Investment in technology will help firms improve audit process
By Simon Bittlestone, CEO, Metapraxis
By Simon Bittlestone, CEO, Metapraxis
Recent reports have revealed that companies perceived as high risk are struggling to appoint auditors, who are concerned by the reputational impact of issues down the line.
The truth is that no firm can afford the reputational damage of another botched audit, not least the smaller, challenger firms who subsequently cannot compete with the dominance of the Big Four. This trend has seemingly been exacerbated by the coronavirus, which has thrown even more firms into troubled waters.
The cost-cutting measures that are needed to survive the pandemic, such as making redundancies or forcing staff to take holidays, will always hit smaller auditors harder. They will also be less able to compete for bigger clients, and less inclined to take on riskier audits, since they cannot afford to take the hit to their cashflow if something goes wrong. The Big Four are therefore left unchallenged at the top, with little incentive to do the best possible job.
But this is all symptomatic of a much wider problem: why do audits fail in the first place? The problem is twofold. First, audits have become more complex than ever before; off balance sheet ‘knowledge’ assets continue to rise, large contract revenue and cost recognition is a continued challenge and the speed and quantity of transactions in the ever-growing global market means data points continue to expand.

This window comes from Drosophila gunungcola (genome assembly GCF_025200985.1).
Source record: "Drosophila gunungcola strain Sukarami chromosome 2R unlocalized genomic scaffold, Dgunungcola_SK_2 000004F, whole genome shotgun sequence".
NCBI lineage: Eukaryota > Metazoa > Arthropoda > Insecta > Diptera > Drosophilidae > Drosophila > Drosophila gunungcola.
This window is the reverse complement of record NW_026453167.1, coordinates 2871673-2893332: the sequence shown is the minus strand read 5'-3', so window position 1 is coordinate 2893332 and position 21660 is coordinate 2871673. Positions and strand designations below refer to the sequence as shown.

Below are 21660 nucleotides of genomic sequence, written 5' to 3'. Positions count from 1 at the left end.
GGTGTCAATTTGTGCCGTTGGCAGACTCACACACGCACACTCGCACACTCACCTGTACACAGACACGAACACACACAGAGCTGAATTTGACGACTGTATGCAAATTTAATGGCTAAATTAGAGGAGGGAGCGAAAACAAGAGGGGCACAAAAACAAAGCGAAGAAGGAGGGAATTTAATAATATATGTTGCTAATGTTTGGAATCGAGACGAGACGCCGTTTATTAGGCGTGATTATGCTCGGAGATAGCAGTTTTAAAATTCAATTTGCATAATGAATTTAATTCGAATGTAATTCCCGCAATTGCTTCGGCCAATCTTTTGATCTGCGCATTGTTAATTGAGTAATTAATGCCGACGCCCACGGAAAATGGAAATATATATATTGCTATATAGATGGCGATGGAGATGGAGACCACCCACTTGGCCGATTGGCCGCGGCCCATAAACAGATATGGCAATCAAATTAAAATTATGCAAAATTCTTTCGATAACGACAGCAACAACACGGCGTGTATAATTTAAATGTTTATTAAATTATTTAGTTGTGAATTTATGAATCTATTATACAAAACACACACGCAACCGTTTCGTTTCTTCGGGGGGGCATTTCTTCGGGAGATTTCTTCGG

Secondly, audits are post event reviews, creating a challenging dynamic between management, who already have a story to tell based on decisions made, and the auditor who is responsible for qualifying that story, but who’s re-appointment is generally also significantly influenced by management themselves.
Some say that change should start with the Big Four: we need to break them up and make moves to distinctly separate their audit branches from other advisory services, similar to the bank’s ringfencing regulations following the 2008 financial crash. Others suggest increasing competition will help firms deliver better results for clients because they fear being outperformed or replaced.
It is far too simplistic to lay all the blame at the feet of the Big Four, however. Forcing these firms to separate their advisory work from their audits will not reduce the number of issues seen in the industry. Firms do not win additional advisory work through a failed audit, so this solution does not address the central issue. No firm is getting it wrong because they don’t care enough; they are getting it wrong because audits are getting much harder to do.
Adding more players to the market will not improve quality either. If anything, quality will decrease through a race to the bottom on price and the resulting pressures on cost with multiple players offering the same service. The Financial Reporting Council (FRC) found that the UK’s seven main accounting firms failed a third of quality tests in 2020.
The only way to resolve these issues is by approaching them differently. As things stand, with greater audit failure, the government will have to step in and appoint auditors – because no one wants to take on an audit that no one else wanted – and any idea of competition will be lost.
A fundamental change